october-2000

JULY 23: Ruth Ellis (1899-2000)

Ruth Ellis, the LGBT rights activist and oldest known lesbian to ever live, was born on this day in 1899 and would have turned 118-years-old today!

Ruth Ellis poses for the camera as she leans against a car in 1951 (x). 

Ruth was born on July 23, 1899 in Springfield, Illinois as her parents fourth child and first daughter. Her mother and father, Charles and Carrie Ellis, were former slaves from Tennessee but the abolition of slavery allowed them to move north and build a prosperous life for themselves and their family. Ruth’s mother died when she was young, but her father became the first black mail carrier in the state of Illinois and managed to put three of his children, Ruth included, through high school. Ruth would graduate from Springfield High School in 1919.

Ruth came out to her family as a lesbian when she was just 16-years-old, which was an unheard-of admittance in 1915! She would also recall meeting her partner, Babe, just five years later in 1920. For the next 30 years, Ruth and Babe would live together in Detroit, Michigan, where their home eventually became a major hub for the city’s black gay and lesbian community. Ruth also became the first black woman to ever operate her own printing company in the whole city of Detroit; the business specialized in printing stationary, fliers, and posters, and was operated out of her and Babe’s home.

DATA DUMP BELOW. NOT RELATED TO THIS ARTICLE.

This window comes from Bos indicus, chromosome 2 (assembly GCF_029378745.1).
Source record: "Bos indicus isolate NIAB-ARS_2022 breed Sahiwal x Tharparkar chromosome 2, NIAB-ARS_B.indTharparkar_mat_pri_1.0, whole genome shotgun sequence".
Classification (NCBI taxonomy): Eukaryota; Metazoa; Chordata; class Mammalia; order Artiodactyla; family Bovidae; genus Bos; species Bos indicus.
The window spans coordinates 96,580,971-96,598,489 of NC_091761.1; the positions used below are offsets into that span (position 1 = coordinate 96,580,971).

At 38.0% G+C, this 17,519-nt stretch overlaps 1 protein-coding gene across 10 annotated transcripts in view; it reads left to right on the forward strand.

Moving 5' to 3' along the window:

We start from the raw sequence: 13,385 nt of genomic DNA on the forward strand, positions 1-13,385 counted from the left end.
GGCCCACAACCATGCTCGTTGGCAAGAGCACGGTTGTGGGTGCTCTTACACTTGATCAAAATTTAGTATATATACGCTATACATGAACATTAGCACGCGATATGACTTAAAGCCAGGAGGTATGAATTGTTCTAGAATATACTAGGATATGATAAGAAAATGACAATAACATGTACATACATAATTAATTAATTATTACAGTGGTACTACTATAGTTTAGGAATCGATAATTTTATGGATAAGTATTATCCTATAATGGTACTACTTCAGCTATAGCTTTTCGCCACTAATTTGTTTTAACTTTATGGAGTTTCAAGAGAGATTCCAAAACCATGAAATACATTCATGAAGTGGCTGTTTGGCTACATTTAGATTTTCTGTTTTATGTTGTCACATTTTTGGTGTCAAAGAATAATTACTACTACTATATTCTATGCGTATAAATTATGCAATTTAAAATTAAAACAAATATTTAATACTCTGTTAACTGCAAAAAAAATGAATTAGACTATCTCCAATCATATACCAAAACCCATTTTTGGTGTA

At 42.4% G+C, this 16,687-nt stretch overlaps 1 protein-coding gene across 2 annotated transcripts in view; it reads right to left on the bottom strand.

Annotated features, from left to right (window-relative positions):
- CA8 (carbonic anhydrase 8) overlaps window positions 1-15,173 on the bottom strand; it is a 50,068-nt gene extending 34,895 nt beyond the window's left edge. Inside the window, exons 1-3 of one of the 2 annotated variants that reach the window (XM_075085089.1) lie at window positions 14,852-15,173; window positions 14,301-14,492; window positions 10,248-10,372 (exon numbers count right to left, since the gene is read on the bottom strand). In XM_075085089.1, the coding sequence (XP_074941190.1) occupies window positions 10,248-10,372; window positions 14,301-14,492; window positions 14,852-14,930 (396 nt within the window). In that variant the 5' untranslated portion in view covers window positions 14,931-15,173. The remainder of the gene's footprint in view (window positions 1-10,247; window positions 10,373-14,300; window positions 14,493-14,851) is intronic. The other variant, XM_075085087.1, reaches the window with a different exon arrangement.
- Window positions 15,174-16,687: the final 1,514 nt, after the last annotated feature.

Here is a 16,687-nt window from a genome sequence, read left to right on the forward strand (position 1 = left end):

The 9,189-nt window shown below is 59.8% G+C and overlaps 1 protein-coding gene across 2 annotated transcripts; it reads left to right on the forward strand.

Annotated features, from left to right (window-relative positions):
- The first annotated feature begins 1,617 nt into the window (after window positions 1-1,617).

Ruth is photographed hard at work operating the printing press that fueled her successful small business (x). 

Ruth and Babe eventually separated because, as Ruth said, “We were just two opposite people.” Although the refuge of Ruth and Babe’s home ceased to exist, Ruth remained incredibly involved in the LGBT community and reached somewhat of a celebrity status in the 1970s. She became noticed as a frequent attendee of the Michigan Womyn’s Music Festival and eventually began being asked to speak at different universities around the country about her experience as an out lesbian in the pre-Stonewall days. Her 100th birthday was celebrated with the release of the documentary Living with Pride: Ruth C. Ellis @ 100 and that same year Ruth was the honorary leader of the San Francisco Dyke March.